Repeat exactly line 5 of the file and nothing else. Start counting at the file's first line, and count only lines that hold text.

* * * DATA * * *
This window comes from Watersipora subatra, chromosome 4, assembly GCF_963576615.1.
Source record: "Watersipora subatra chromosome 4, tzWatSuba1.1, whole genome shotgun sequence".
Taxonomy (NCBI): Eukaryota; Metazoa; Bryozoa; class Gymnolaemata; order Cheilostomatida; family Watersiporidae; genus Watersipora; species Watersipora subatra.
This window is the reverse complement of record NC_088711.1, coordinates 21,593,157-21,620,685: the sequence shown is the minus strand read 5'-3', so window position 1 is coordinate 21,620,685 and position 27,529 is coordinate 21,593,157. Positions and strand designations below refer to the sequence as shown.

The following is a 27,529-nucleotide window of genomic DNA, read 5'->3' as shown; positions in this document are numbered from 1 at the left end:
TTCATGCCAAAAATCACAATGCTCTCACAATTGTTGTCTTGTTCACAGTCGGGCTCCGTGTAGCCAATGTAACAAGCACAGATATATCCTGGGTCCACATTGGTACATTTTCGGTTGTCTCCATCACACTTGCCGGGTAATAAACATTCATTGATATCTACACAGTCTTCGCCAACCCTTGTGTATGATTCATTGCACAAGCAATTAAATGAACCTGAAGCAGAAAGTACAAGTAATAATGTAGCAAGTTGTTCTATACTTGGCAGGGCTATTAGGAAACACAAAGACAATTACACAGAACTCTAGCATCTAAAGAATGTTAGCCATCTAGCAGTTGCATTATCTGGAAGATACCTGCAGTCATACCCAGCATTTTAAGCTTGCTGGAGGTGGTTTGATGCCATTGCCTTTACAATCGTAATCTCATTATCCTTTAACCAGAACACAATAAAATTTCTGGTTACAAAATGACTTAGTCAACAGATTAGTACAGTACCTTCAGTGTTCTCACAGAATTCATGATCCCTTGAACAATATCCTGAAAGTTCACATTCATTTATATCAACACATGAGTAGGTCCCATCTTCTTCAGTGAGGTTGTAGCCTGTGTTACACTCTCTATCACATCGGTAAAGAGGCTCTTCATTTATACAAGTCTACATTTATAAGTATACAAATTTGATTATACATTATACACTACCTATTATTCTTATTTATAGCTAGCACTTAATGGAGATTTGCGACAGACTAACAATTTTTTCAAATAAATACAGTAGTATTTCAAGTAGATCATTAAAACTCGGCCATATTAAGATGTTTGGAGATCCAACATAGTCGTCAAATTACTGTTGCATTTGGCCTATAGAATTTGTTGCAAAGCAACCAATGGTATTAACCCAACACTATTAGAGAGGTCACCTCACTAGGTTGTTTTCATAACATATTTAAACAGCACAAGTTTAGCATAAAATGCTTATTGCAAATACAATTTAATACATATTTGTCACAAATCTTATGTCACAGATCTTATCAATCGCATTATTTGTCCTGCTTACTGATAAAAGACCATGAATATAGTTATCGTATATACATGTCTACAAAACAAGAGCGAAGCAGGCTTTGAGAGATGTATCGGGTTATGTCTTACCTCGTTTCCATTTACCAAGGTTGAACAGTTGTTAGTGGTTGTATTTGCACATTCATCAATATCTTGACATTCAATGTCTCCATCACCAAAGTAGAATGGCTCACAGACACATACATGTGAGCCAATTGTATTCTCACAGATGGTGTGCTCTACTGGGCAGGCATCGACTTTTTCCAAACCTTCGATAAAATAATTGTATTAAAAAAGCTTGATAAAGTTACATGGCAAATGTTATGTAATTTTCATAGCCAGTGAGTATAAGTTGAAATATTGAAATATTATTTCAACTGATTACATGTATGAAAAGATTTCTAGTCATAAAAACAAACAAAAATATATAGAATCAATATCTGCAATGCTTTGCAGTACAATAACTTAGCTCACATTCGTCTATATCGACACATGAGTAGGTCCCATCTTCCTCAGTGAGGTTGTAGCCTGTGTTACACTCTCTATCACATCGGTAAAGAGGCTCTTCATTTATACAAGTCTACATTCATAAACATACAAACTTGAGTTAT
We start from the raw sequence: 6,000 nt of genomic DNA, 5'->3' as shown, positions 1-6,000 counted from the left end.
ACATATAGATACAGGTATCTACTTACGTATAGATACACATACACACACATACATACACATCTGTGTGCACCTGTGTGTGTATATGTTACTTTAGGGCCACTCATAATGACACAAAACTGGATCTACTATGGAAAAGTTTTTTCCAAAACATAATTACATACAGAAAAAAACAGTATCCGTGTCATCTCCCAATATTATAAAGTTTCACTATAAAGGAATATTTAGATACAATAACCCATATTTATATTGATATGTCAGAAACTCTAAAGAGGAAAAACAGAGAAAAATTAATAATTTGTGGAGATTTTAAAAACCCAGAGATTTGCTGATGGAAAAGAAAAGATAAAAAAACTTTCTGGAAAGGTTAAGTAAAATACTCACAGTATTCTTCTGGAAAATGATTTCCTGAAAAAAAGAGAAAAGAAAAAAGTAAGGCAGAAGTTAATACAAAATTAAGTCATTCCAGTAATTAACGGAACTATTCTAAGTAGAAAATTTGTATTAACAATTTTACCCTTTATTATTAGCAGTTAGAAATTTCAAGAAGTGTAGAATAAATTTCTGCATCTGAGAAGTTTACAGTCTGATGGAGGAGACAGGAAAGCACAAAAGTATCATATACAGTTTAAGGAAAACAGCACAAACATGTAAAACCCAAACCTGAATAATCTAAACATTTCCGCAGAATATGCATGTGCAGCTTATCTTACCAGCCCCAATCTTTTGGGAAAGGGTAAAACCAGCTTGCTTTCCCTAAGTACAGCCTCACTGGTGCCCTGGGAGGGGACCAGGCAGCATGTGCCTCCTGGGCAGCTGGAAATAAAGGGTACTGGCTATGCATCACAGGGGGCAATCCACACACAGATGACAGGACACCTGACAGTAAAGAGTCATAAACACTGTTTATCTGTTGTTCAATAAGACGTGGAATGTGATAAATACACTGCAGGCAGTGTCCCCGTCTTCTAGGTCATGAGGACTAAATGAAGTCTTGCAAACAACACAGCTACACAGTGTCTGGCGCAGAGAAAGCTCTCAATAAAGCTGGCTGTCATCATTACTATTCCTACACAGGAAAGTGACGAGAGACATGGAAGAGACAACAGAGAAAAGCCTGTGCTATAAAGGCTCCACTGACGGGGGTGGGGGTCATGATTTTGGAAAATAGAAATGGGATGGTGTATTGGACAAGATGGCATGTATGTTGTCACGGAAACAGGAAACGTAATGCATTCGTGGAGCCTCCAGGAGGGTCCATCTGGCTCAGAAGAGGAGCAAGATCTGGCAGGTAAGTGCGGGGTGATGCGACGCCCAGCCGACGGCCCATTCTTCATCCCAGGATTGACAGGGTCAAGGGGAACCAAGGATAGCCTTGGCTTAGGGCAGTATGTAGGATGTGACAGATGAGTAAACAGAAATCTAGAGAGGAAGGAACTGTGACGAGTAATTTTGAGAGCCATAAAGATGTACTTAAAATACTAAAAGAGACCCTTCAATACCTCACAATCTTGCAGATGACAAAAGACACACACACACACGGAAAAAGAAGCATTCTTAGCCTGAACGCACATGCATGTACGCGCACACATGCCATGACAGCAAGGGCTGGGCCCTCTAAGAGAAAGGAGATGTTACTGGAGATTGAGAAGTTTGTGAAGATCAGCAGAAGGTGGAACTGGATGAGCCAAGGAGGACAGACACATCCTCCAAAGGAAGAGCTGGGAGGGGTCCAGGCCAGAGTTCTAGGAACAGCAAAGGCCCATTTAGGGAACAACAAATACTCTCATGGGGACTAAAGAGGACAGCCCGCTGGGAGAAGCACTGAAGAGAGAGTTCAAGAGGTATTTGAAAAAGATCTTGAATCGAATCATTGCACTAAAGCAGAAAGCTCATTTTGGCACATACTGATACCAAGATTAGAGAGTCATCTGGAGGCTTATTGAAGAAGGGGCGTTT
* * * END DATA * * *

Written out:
The following is a 27,529-nucleotide window of genomic DNA, read 5'->3' as shown; positions in this document are numbered from 1 at the left end: